Three radiographic readers were blinded for all clinical data and chronology. The primary endpoint was the change in mSASSS, while secondary endpoints were the presence of new syndesmophytes and clinical outcomes including activity, function, mobility, and health-related quality of life, as well as safety assessments.

Patients were treated with only golimumab (50 mg subcutaneous every 4 weeks) for the first 12 weeks and then only those patients with a good clinical response (n = 109) went into phase two of the study, at which point they were randomized 1:1 to golimumab monotherapy (control, 50 mg subcutaneous every 4 weeks), or golimumab (50 mg subcutaneous every 4 weeks) plus celecoxib (400 mg once daily) for 2 years. Radiographs were taken at baseline (week 0) and after 2 years. A total of 45 patients completed the combination therapy and 52 completed the monotherapy.

No Statistical Significance but a Numerical Difference Found

“The primary outcome, which was change in mSASSS score, clearly shows a numerical difference between the combination arm at 1.1 and the monotherapy arm at 1.7 points, showing more structural progression in the monotherapy arm, compared to the combination arm,” Proft reported. However, he stressed that this difference did not reach statistical significance.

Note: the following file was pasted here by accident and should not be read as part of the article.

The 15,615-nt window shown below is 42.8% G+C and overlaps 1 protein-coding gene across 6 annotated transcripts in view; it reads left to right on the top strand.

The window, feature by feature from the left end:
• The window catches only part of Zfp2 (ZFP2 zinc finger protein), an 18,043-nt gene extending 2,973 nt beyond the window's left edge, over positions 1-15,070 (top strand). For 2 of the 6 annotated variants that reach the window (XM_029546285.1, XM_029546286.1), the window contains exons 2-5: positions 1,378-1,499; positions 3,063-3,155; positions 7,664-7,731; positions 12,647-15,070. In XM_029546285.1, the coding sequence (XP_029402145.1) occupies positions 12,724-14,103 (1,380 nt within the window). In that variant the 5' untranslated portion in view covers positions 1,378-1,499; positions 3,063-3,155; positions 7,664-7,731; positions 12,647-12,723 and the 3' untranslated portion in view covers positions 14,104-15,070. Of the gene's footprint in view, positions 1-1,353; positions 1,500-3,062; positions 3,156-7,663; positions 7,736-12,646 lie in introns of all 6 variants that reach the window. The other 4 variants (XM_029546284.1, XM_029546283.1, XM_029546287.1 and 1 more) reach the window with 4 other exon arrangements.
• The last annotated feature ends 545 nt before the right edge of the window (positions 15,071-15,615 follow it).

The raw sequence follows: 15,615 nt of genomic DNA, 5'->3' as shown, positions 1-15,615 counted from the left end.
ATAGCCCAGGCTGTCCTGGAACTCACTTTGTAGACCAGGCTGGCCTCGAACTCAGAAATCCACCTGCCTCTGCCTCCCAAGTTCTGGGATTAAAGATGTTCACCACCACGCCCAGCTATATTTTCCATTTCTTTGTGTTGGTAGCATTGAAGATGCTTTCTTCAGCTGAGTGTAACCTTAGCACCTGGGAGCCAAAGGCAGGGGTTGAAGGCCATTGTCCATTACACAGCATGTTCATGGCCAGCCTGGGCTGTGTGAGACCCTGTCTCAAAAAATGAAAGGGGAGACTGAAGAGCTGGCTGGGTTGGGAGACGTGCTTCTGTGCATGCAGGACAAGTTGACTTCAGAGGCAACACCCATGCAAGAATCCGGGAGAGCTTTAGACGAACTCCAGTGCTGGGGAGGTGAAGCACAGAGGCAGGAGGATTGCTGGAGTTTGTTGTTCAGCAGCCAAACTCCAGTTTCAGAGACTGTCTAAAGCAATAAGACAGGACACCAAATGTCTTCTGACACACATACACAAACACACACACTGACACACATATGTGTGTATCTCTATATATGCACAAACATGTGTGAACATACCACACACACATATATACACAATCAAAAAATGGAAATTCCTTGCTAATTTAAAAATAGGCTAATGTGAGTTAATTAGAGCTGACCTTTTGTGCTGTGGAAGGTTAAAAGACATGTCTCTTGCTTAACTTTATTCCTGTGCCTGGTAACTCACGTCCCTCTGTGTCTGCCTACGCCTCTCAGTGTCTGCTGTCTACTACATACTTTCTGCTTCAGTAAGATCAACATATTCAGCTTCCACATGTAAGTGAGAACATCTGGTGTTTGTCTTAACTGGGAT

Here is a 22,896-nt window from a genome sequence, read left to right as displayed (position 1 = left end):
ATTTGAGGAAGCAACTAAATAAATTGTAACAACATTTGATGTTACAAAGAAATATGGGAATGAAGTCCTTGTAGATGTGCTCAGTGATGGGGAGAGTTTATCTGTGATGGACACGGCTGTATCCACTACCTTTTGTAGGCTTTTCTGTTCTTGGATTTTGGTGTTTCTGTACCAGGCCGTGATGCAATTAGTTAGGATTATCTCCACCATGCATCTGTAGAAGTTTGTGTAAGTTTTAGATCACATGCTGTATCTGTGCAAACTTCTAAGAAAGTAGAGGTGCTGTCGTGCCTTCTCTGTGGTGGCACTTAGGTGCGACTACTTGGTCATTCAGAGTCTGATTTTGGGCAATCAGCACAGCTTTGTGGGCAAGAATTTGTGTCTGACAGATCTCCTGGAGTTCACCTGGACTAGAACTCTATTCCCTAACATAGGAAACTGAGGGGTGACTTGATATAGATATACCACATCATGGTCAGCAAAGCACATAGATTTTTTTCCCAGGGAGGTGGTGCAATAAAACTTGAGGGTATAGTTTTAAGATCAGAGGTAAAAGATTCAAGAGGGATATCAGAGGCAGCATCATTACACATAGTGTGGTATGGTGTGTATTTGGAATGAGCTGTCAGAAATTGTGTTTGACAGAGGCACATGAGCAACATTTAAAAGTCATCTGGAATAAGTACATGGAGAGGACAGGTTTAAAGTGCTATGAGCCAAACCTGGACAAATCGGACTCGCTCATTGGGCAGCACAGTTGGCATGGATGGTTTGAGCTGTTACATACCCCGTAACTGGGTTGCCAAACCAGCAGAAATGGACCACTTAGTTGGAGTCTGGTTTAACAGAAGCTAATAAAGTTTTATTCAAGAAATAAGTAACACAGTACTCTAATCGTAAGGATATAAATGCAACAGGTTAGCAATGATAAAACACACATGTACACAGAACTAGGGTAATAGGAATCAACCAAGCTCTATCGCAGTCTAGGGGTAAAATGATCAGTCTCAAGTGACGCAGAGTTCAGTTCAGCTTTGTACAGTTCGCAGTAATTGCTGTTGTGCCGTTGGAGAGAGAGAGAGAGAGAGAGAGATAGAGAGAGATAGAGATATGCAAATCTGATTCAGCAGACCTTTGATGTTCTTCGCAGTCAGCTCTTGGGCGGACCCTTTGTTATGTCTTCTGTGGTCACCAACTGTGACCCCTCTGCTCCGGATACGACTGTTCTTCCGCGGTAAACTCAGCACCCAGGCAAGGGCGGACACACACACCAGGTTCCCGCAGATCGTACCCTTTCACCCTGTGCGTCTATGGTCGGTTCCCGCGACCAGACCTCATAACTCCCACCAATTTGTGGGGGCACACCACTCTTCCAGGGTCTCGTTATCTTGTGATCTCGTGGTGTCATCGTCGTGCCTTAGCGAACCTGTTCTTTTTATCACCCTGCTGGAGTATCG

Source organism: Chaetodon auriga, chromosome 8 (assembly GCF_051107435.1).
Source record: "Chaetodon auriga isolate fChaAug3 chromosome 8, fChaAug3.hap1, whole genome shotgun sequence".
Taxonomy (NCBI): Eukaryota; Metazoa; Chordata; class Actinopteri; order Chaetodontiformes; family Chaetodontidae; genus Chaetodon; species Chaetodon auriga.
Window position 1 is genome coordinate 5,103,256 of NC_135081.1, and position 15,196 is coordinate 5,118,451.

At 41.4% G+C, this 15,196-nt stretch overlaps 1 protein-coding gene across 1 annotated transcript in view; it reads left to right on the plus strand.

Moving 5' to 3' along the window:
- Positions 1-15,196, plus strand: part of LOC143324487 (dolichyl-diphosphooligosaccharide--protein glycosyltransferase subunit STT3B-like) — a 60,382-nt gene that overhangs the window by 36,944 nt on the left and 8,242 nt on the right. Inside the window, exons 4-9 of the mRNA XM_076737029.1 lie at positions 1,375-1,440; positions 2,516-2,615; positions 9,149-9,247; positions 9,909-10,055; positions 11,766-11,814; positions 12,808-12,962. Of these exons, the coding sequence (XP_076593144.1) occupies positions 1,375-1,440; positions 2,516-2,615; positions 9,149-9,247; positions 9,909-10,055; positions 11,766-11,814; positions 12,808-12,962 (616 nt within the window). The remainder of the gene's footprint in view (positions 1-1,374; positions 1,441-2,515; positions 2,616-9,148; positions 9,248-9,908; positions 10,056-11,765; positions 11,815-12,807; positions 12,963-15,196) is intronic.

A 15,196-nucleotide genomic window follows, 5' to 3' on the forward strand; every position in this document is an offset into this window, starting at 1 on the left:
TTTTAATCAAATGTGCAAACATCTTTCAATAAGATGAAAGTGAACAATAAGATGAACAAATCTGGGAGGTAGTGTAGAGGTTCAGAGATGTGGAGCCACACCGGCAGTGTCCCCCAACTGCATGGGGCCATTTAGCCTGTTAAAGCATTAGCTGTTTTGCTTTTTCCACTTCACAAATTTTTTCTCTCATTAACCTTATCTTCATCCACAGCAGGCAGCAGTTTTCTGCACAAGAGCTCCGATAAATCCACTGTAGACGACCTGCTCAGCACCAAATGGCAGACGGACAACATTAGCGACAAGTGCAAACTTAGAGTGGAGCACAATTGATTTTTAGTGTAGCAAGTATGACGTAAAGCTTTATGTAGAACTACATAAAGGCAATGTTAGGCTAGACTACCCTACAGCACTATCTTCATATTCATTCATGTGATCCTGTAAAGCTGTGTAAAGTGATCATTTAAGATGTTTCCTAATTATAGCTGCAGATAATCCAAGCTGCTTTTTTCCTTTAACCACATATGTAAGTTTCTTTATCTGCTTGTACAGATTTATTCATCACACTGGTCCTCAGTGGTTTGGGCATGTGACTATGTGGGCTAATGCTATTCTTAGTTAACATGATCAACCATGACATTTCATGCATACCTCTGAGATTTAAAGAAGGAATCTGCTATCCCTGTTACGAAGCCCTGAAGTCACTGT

New syndesmophytes occurred in 25% with monotherapy and 11.1% with combination treatment. Again, this difference did not reach statistical significance.

“This might be due to sample size but also to the length of follow-up because a longer follow-up [given structural changes occur relatively slowly] might have shown a greater difference,” Proft pointed out.

Clinical data, according to Ankylosing Spondylitis Disease Activity Score with CRP and BASDAI, showed that both groups responded very well to therapy, and there were no differences seen between the two groups in terms of clinical parameters.

“It is important when we add a drug — and we know that NSAIDs can have safety concerns — that we do not see any statistically significant serious adverse events between patient groups,” Proft noted.

There were no significant differences in adverse events between monotherapy and combination therapy. There were 162 infections in the combination arm and 150 in the monotherapy arm. Combination therapy led to seven serious adverse events, and monotherapy occurred with five adverse events.

Proft added that four patients discontinued in the combination arm, compared with only one in the monotherapy arm, with a variety of different reasons for the discontinuations.

The study was supported by a grant from the German Ministry of Education and Research, and golimumab was provided free of charge by Merck Sharp & Dohme. Proft reported serving on speakers bureaus for Amgen, AbbVie, Bristol-Myers Squibb, Celgene, Janssen, Merck Sharp & Dohme, Novartis, Pfizer, Roche, and UCB; serving as a consultant to Novartis; and receiving grant or research support from Novartis, UCB, and Lilly. Maksymowych declared having no relevant conflicts of interest.

This article originally appeared on MDedge.com, part of the Medscape Professional Network.